Linda Moylan is a London-based, Irish-born singer-songwriter, and this was her second full-length album, released towards the end of 2021 (her third is currently in the works). Sadly, I have no details of who plays on this, but given it was produced by Phil Beer of the mighty Show of Hands I would guess there is high chance he provides both fiddle and mandolin at least. Linda cites many influences, including Sandy Denny, Melanie, Leonard Cohen, Nina Simone, and the poetry of Ted Hughes, but it is the first of these which sonically has had the largest impact as she is melodic and wonderful with a voice which captures the heart of the listener and refuses to let go.
The album itself is a mix in that at times we are immersed in Americana and at others it is more like modern English folk, but always with her vocals at the fore, and little in the way of percussion and extraneous instrumentation but instead often using a minimum of different stringed instruments. She is not afraid to put her voice out there with no support whatsoever, and the gentle piano accompaniment on “Hippodrome” is the perfect foil, plus a lovely fresh touch on glockenspiel which highlights the sound. This is a singer who is totally confident in her own ability, and rightfully so, and never comes across as only a second album and it is no surprise that Beer was happy to work with her, a performer who has been at the top of his own game for 40 years now. When Linda throws her voice up in “Push” one gets an idea of the hidden power behind her, as often she is more restrained, relying on finesse as opposed to just belting, but she has many strings to her bow, and while Phil provides some wonderful flourishes he is always content to be there providing the additional support to ensure she shines that much more.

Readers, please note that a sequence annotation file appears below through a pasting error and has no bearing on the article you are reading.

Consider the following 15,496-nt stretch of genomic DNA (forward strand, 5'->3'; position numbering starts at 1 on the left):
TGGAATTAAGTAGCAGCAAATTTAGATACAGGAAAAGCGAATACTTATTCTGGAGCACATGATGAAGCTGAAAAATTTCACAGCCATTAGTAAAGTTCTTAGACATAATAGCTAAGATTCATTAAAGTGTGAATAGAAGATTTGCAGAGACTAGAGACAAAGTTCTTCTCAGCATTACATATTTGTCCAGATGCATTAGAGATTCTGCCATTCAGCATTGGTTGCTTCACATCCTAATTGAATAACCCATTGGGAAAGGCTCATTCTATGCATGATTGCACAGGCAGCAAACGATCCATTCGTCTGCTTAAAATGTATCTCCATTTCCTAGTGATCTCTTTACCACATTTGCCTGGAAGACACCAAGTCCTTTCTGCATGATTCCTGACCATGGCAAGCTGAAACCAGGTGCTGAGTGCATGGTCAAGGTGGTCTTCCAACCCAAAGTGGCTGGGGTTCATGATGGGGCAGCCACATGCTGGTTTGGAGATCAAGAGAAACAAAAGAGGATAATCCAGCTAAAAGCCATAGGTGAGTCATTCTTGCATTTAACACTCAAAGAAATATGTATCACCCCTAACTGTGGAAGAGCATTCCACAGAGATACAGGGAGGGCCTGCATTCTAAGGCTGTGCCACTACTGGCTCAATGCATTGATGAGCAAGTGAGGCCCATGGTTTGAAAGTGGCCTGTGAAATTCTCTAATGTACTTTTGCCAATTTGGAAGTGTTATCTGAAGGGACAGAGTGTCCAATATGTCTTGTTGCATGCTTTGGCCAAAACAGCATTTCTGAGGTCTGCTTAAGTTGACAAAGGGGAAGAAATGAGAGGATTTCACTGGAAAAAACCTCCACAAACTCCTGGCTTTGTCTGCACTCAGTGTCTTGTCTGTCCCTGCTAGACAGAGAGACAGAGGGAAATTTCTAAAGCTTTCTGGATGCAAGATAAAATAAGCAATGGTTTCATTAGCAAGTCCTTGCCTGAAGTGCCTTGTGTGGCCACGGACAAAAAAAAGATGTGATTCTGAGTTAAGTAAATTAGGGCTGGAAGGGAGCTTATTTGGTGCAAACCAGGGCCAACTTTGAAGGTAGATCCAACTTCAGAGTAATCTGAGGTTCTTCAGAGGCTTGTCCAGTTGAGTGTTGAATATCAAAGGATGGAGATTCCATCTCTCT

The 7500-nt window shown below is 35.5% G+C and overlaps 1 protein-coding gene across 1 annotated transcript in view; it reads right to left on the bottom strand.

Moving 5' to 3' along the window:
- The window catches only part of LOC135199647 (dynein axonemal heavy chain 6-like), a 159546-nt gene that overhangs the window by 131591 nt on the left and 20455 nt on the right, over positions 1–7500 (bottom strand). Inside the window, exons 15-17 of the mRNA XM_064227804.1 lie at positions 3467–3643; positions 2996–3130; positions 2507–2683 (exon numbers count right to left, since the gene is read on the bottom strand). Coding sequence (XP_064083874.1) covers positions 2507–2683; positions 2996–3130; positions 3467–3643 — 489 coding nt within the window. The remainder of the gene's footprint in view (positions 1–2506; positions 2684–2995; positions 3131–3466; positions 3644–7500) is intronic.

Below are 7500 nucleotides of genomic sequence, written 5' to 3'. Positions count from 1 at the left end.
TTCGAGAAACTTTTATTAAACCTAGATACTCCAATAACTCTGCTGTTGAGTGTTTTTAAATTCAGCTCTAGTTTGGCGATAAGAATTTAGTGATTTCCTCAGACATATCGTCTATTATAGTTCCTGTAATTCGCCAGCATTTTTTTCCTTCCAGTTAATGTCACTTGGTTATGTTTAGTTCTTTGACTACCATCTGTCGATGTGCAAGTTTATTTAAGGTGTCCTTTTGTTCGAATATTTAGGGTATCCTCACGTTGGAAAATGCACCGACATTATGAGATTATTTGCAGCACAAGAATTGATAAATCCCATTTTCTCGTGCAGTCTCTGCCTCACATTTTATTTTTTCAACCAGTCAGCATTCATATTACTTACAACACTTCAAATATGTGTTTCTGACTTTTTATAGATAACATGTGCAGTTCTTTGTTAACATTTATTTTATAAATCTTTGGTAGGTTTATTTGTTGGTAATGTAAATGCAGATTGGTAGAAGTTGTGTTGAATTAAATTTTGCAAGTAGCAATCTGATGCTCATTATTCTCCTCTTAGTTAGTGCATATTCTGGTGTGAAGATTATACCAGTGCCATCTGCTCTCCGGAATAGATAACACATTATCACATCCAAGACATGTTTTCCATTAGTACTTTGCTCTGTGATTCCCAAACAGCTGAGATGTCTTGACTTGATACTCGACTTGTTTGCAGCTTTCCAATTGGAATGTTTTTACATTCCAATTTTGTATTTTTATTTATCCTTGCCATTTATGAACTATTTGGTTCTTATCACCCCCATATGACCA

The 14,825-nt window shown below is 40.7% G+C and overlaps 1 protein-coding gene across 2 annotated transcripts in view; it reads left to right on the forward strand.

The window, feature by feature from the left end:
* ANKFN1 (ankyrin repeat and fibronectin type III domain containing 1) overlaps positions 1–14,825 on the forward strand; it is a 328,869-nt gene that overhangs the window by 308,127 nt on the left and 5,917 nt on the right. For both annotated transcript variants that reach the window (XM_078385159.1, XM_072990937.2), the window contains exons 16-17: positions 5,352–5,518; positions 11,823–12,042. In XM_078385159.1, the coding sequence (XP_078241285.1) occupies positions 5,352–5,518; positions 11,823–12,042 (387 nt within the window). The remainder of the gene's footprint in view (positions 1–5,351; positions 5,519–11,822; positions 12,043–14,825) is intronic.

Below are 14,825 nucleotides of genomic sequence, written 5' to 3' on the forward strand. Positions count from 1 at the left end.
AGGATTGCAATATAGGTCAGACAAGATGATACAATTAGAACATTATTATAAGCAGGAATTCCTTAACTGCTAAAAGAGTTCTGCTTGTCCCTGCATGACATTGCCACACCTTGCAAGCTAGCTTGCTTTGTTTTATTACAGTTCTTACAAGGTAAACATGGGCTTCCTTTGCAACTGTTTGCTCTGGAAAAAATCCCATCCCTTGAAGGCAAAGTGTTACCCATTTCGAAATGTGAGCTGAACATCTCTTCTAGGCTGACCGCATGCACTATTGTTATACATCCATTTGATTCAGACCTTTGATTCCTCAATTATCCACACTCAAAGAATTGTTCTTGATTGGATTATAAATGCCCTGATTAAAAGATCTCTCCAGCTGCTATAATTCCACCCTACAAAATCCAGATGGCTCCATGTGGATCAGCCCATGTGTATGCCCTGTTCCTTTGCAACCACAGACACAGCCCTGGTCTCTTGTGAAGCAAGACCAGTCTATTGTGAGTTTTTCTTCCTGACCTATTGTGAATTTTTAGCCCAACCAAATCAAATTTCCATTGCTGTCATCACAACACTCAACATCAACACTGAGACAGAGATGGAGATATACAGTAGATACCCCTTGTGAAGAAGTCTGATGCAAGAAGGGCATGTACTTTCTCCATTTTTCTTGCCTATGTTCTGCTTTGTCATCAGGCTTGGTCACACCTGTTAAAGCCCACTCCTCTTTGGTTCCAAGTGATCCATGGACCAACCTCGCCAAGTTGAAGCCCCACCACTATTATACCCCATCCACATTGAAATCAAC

This a fresh and delightful album and I look forward so much to hearing the next one.
8/10 Kev Rowland